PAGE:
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Home > Procedures > Inverventional Radiology Procedures: Uterine Fibroid Embolization

Uterine Fibroid Embolization (“UFE”)

What are fibroids?

Fibroids are benign tumors in the uterus, often presenting between the ages of 30-50, that present with recurrent bleeding, abnormal menses, abdominal pain and cramping, or abdominal bloating.

How are they diagnosed?

Fibroids are often initially diagnosed clinically. Further evaluation with ultrasound and MRI can confirm the diagnosis.

How are they treated?

Options previously involved myomectomy (surgical removal of the fibroid) or hysterectomy. A new procedure called “UFE” that involves only percutaneous access is used to safely treat fibroids

What is UFE?

Embolization of fibroids involves placing a microcatheter into the uterine artery on either side of the pelvis and injecting tiny beads that slow and then elminate flow to the uterus.  This results in slow shrinkage of the tumors and resolution of symptoms. The uterus is spared due to its vast circulation.

Patient Management

Uterine Fibroid EmbolizationAll patients are consulted by the IR physicians prior to undergoing the procedure.            A pre-procedural MRI is performed to assess fibroid burden and other possible etiologies of patient’s symptoms.Patient is treated and then admitted overnight for observation.

  • Discharge to home is on the following morning.
  • Patients are seen by the IR physician as follow-up appointments to assess patient progress.
  • A follow-up MRI is obtained at 6 months to assess tumor shrinkage.

For more information, please see


Types of Uterine Fiborids

Uterine Fiborid Embolization

Uterine Fibroids are classified according to their location within the uterus. There are three primary types of fibroid tumors:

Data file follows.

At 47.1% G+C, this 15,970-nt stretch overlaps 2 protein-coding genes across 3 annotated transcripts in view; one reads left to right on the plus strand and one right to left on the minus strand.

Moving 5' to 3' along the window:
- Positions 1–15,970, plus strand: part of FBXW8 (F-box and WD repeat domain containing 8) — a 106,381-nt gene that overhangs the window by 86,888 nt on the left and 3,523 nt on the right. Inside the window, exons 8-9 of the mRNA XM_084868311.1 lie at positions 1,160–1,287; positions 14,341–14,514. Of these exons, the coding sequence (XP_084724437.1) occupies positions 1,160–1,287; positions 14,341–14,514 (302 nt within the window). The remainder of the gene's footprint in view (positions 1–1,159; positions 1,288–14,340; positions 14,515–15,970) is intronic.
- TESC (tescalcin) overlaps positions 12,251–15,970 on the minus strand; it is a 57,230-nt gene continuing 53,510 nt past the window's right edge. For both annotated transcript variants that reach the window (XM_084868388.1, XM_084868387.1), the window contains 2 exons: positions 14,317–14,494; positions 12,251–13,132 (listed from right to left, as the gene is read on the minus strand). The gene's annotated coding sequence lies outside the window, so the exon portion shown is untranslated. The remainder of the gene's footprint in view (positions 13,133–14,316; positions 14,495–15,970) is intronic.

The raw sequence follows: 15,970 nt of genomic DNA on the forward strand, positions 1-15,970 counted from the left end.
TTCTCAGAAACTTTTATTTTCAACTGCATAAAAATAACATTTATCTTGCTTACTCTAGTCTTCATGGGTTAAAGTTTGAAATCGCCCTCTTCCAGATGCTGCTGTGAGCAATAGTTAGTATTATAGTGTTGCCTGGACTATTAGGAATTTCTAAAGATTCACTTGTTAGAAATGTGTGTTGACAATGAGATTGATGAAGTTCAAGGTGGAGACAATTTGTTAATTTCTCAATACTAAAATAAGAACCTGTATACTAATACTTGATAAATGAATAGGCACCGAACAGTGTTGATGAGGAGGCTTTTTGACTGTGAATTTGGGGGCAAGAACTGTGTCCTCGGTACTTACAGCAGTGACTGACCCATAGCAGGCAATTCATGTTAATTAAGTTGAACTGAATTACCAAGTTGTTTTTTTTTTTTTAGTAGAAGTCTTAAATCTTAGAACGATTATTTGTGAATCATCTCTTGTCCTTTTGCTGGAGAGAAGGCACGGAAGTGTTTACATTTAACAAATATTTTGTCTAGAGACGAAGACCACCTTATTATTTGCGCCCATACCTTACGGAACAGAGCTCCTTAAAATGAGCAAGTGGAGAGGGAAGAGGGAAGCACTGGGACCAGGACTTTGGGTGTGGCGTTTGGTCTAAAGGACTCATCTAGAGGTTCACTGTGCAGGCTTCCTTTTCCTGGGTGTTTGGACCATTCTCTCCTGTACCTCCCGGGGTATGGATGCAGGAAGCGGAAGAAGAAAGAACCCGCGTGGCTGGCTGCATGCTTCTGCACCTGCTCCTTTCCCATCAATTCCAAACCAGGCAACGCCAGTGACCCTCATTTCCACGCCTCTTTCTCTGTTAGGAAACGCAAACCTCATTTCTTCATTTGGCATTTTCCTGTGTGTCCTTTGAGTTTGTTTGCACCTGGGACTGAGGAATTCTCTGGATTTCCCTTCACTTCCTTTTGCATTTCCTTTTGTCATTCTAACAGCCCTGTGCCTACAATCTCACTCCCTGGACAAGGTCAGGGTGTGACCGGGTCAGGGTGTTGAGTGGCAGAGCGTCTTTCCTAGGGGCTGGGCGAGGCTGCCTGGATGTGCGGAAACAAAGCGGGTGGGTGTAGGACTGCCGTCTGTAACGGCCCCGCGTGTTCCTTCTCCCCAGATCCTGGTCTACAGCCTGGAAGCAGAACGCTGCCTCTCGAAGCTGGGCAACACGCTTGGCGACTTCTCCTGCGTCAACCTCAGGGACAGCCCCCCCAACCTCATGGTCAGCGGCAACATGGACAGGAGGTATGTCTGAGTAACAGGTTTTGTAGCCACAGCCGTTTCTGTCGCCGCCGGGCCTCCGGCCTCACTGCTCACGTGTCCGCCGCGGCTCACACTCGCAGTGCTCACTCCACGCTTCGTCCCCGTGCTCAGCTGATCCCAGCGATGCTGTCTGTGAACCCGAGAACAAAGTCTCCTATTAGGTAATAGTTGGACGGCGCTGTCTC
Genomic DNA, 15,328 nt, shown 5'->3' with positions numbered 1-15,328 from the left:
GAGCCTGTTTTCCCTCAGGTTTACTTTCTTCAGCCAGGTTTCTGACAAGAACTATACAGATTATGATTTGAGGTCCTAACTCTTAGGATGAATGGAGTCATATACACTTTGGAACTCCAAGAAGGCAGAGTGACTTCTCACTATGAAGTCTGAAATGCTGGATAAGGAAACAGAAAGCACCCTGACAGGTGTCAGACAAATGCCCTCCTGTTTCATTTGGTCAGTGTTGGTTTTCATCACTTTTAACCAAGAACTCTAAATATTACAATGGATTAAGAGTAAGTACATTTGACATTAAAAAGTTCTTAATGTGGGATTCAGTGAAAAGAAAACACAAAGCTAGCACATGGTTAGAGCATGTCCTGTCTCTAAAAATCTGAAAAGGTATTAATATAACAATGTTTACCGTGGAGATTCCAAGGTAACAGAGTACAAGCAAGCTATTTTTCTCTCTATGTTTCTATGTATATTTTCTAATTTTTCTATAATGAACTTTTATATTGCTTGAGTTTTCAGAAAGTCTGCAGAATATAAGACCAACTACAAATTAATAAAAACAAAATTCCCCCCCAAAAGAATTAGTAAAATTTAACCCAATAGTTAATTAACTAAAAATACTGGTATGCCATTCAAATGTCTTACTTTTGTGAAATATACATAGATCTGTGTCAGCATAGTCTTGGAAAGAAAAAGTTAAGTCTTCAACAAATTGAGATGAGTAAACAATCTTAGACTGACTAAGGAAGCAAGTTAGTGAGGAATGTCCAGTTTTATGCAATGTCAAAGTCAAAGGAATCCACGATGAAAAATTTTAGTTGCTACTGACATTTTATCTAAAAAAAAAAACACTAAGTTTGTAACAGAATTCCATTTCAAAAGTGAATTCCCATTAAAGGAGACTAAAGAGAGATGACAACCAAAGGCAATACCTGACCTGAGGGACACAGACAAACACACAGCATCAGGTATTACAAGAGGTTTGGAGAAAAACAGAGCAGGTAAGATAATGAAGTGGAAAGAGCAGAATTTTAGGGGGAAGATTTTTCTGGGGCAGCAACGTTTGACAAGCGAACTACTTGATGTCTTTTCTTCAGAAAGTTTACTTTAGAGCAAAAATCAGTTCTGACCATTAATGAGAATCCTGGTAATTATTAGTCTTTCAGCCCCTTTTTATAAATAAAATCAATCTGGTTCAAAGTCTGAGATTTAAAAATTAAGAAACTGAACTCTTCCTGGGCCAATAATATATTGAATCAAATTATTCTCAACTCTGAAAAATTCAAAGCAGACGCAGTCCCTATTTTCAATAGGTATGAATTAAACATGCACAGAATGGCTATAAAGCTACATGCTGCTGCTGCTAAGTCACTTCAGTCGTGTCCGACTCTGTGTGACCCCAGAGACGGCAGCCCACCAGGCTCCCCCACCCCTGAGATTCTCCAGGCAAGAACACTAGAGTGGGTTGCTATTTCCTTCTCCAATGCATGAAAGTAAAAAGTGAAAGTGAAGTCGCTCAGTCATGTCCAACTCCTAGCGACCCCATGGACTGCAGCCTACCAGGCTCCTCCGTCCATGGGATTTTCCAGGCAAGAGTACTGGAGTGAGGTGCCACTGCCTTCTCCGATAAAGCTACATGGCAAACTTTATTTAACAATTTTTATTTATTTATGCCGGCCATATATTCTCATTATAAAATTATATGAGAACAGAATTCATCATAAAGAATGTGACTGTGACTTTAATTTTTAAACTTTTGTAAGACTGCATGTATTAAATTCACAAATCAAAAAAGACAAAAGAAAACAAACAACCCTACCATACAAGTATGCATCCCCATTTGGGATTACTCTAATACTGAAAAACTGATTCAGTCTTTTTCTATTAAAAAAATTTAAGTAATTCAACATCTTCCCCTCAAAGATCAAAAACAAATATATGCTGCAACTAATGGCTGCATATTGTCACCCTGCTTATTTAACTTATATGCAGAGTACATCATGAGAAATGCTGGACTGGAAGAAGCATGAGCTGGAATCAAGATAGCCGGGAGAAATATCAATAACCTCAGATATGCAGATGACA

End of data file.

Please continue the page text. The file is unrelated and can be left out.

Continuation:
Subserosal fibroids develop in the outer portion of the uterus and continue to grow outward. These typically do not affect a woman's menstrual flow, or cause excessive menstrual bleeding, but can cause pain due to their size and pressure on other organs.

Intramural fibroid tumors are the most common type and develop within the uterine wall and expand, which makes the uterus feel larger than normal (and may cause "bulk symptoms"). Symptoms associated with intramural fibroids are heavy menstrual bleeding, pelvic pain, back pain, frequent urination and pressure.

Submucosal fibroids develop just under the lining of the uterine cavity. The least common type of fibroid tumors, they often cause symptoms such as very heavy prolonged menstrual periods and excessive menstrual bleeding.

Pedunculated uterine fibroids occur when the fibroid grows on a stalk. Pedunculated fibroids can occur either into the uterus or grow on the outside of the uterus.

Uterine fibroids may also be referred to as myoma, leiomyoma, leiomyomata, and fibromyoma.

A woman may have one or all of these types of fibroids. It is common for a woman to have multiple fibroid tumors and it may be difficult to understand which fibroid is causing your symptoms. Because fibroid tumors are a diffuse disease of the uterus, there are usually more fibroids present than can be detected because of their small size. Even a woman who has only one visible fibroid needs to assume that there are multiple uterine fibroids present when discussing therapy.

Non-surgical Option: Alternatives to Hysterectomy

Uterine fibroid embolization, also known as artery embolization, is a procedure where an interventional radiologist uses a catheter to deliver Embosphere® Microspheres that block the blood supply to the fibroids. This is a minimally-invasive, non-surgical therapy that treats all fibroids. This fibroid treatment usually takes less than one hour. Clinical data suggests that patients treated with Embosphere Microspheres return to work and daily activities on average within 11 days. Patients treated with other embolic agents return to work and daily activities between 13 and 16 days. Potential benefits of UFE include:

  • Preservation of the uterus
  • Decrease in menstrual bleeding from symptomatic fibroids
  • Decrease in urinary dysfunction
  • Decrease in pelvic pain and/or pressure
  • No surgical removal of the uterus and possible need of hormone replacement therapy (HRT)
  • Virtually no blood loss
  • Covered by most insurance companies
  • Out-patient procedure (generally 10 to 23 hours)
  • More confidence with less chance of soiling events
  • Overall significant improvement in patient's physical and emotional well-being

Overall, UFE is a safe procedure for treating symptomatic fibroids with minimal risk. Overall, 96% of patients indicated they were happy with their twelve month outcome, and would recommend UFE to a friend. Most reported risk factors and complications associated with UFE are transient amenorrhea, common short term allergic reaction/rash, vaginal discharge/infection, possible fibroid passage, and "post-embolization syndrome." For more comprehensive information see possible risks and complications associated with UFE.


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